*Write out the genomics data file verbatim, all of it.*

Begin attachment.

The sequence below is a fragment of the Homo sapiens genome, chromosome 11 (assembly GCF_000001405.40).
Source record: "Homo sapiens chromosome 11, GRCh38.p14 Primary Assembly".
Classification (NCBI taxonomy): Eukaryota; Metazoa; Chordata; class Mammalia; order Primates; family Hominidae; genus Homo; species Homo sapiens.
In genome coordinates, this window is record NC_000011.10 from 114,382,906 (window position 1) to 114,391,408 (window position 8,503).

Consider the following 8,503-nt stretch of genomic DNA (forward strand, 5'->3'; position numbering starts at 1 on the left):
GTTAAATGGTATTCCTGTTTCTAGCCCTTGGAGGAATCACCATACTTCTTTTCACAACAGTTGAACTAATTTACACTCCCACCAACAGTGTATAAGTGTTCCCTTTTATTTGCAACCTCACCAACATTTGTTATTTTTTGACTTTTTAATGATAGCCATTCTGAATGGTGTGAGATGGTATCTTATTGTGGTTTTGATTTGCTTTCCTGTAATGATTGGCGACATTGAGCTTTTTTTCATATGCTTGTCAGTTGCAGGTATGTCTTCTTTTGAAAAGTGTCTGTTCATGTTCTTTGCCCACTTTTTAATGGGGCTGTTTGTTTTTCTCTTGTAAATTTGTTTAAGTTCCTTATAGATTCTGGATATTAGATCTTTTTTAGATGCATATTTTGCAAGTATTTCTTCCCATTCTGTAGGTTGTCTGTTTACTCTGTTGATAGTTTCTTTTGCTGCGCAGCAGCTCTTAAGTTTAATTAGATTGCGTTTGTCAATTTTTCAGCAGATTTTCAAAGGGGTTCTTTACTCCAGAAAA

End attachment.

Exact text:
The sequence below is a fragment of the Homo sapiens genome, chromosome 11 (assembly GCF_000001405.40).
Source record: "Homo sapiens chromosome 11, GRCh38.p14 Primary Assembly".
Classification (NCBI taxonomy): Eukaryota; Metazoa; Chordata; class Mammalia; order Primates; family Hominidae; genus Homo; species Homo sapiens.
In genome coordinates, this window is record NC_000011.10 from 114,382,906 (window position 1) to 114,391,408 (window position 8,503).

Consider the following 8,503-nt stretch of genomic DNA (forward strand, 5'->3'; position numbering starts at 1 on the left):
GTTAAATGGTATTCCTGTTTCTAGCCCTTGGAGGAATCACCATACTTCTTTTCACAACAGTTGAACTAATTTACACTCCCACCAACAGTGTATAAGTGTTCCCTTTTATTTGCAACCTCACCAACATTTGTTATTTTTTGACTTTTTAATGATAGCCATTCTGAATGGTGTGAGATGGTATCTTATTGTGGTTTTGATTTGCTTTCCTGTAATGATTGGCGACATTGAGCTTTTTTTCATATGCTTGTCAGTTGCAGGTATGTCTTCTTTTGAAAAGTGTCTGTTCATGTTCTTTGCCCACTTTTTAATGGGGCTGTTTGTTTTTCTCTTGTAAATTTGTTTAAGTTCCTTATAGATTCTGGATATTAGATCTTTTTTAGATGCATATTTTGCAAGTATTTCTTCCCATTCTGTAGGTTGTCTGTTTACTCTGTTGATAGTTTCTTTTGCTGCGCAGCAGCTCTTAAGTTTAATTAGATTGCGTTTGTCAATTTTTCAGCAGATTTTCAAAGGGGTTCTTTACTCCAGAAAA